By Thomas Kenny. Bonds Expert
Leveraged Bond Funds: High Return Potential, But High Risk
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These products, which trade freely on stock exchanges just like shares in individual companies, are investment vehicles that allow experienced investors to achieve daily returns two or three times that of a particular asset class. For instance, if U.S. Treasuries return 1% in a given day, a three-times (or 3x) leveraged Treasury fund would return 3%. These investments are extremely volatile, as you might expect, so they are designed for only the most sophisticated traders, rather than longer-term investors.
Exchange-traded products can take the form of either exchange-traded funds (ETFs) or exchange-traded notes (ETNs). The difference between the two is explained here .
Risks of Leveraged Bond Funds
The main risks of leveraged funds is that they are extremely volatile. If you’re not used to trading fast-moving securities, these securities aren’t for you. As an example, consider the action in the ProShares Ultra 20+ Year Treasury ETF (ticker:UBT) in the autumn of 2011. From a closing price of $105.25 on August 31, the fund surged to $140.52 by October 3, and then plunged to $111.38 on October 27 – a loss of 20.7% in just 18 trading days.
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Before buying such a product – and in particular one of the leveraged products – it’s essential to assess your risk tolerance to see if you could withstand this type of volatility, and make sure you understand that inverse funds are designed to be short-term trading vehicles.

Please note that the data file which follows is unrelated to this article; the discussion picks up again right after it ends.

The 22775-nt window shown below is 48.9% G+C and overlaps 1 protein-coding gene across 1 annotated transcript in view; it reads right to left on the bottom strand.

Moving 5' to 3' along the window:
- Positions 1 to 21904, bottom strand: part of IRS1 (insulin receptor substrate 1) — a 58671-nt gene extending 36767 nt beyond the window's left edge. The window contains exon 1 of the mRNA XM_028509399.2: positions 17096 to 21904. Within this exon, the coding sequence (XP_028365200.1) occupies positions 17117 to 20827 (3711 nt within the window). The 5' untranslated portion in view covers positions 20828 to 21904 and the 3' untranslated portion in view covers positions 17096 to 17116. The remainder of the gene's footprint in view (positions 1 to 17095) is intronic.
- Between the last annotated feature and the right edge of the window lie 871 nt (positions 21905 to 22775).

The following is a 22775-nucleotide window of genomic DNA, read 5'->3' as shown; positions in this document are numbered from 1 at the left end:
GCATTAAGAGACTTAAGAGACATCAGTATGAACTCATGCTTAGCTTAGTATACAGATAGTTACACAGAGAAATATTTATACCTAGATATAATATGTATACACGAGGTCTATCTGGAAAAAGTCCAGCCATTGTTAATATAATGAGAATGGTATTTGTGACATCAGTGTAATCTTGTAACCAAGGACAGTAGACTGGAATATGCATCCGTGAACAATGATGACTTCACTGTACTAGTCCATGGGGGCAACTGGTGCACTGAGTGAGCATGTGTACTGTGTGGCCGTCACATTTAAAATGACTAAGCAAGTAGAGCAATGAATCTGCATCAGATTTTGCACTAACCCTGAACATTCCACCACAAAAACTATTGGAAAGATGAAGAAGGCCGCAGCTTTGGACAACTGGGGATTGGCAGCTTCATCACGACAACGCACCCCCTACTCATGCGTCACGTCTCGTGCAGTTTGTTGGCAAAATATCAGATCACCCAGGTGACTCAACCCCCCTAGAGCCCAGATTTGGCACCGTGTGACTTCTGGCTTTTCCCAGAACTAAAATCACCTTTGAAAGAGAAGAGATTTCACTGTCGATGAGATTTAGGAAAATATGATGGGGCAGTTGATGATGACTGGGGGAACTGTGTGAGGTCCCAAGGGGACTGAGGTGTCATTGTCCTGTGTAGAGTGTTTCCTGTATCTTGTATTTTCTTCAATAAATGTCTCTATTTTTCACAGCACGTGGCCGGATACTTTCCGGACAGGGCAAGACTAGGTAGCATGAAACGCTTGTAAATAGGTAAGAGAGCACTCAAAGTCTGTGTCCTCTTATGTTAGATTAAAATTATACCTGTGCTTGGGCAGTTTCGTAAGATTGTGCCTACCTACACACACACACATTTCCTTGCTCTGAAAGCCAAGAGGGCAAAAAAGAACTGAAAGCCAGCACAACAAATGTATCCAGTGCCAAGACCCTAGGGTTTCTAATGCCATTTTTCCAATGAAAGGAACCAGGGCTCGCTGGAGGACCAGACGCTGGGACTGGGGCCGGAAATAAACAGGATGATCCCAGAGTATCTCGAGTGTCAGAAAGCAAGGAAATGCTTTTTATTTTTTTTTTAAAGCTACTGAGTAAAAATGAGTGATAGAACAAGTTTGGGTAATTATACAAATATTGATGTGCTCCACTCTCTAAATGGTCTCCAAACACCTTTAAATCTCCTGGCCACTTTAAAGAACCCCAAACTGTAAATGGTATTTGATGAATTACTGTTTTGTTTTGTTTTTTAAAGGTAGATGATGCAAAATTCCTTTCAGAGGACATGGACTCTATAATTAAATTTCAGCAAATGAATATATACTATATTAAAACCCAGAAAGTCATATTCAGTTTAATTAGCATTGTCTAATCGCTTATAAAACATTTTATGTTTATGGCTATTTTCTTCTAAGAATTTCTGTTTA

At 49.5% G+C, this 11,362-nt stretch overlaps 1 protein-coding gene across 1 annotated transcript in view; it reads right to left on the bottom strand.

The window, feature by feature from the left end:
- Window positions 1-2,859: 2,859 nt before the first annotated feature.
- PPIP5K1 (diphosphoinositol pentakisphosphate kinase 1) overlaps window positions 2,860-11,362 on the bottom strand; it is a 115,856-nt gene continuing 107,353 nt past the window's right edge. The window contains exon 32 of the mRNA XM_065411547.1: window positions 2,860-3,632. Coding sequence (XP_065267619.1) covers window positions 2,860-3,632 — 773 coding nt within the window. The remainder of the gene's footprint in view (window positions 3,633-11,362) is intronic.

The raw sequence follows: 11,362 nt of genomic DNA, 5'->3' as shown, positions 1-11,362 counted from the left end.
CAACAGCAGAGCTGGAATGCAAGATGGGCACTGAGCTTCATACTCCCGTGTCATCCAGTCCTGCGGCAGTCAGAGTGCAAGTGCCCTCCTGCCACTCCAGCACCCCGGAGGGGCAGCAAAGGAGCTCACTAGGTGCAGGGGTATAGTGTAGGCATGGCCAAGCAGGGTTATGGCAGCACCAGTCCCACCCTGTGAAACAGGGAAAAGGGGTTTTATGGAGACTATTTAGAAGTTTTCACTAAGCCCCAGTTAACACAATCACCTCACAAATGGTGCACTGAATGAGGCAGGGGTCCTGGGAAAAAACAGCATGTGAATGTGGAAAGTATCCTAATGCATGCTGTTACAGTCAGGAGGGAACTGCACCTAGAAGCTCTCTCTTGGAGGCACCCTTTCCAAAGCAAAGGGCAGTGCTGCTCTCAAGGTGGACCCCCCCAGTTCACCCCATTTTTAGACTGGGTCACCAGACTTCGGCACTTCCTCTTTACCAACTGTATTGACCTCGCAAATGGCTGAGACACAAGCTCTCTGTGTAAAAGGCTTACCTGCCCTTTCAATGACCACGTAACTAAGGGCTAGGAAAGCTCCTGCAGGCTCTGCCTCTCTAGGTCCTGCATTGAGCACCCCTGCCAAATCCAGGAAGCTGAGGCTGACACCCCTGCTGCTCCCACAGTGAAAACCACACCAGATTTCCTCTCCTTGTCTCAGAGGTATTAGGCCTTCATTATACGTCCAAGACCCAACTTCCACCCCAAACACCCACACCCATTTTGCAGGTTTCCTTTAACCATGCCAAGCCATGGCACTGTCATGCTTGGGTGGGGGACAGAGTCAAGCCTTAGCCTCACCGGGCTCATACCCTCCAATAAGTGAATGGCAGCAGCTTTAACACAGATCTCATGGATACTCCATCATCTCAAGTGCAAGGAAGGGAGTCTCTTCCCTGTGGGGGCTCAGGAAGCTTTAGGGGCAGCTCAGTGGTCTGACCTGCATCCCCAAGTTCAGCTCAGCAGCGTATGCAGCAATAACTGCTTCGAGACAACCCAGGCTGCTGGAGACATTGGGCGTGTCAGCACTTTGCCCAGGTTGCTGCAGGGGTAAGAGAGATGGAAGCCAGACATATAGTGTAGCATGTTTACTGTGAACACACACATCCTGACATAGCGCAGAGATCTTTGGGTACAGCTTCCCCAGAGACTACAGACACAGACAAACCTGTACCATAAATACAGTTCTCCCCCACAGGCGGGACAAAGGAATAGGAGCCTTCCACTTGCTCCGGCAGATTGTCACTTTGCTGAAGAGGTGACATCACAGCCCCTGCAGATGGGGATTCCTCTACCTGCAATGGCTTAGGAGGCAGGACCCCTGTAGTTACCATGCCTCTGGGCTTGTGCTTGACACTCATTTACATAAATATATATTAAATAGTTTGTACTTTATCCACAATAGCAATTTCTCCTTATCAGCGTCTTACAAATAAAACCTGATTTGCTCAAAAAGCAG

Investors also should be aware that the two- and three-times inverse funds only provide the expected inverse performance
on single days. Over time, the effect of compounding means that investors won’t see performance that is exactly two or three times the opposite of the index. In fact, the longer the time period, the greater the divergence between actual and expected returns. This is the most important reason why the leveraged funds shouldn’t be considered long-term investments.
Inverse Bond Funds
Leveraged bond funds aren’t the only leveraged option for fixed-income investors. There are also inverse bond ETPs, which bet against the market and provide experienced investors with a way to express a negative view on bonds. Some of the ETPs are two- and three-times leveraged, except they move in the opposite direction of the exchange-traded portfolios discussed here. However, they are similar in that they face the same tracking problems as leveraged portfolios.
What are Investors’ Options?
The list of leveraged ETPs is below. Investors have the option to make leveraged bets on U.S. Treasuries, investment-grade corporate and high yield bonds, and the bond market of certain overseas countries:
- Direxion 10-Year Treasury Bull 3X - Triple-Leveraged ETF (TYD)
- Direxion 30-Year Treasury Bull 3X - Triple-Leveraged ETF (TMF)
- PowerShares DB 3x Long 25+ Year Treasury Bond ETN (LBND)
- iPath US Treasury Long Bond Bull ETN (DLBL)
- ProShares Ultra 20+ Year Treasury ETF (UBT)
- ProShares Ultra 7-10 Year Treasury ETF (UST)
- ProShares Ultra Investment Grade Corporate (IGU)
- ProShares Ultra High Yield (UJB)
- PowerShares DB 3x Italian Treasury Bond Futures Exchange Traded Notes (ITLT)
- PowerShares DB 3x German Bund Futures Exchange Traded Notes (BUNT)
- PowerShares DB 3x Japanese Govt Bond Futures Exchange Traded Notes (JGBT)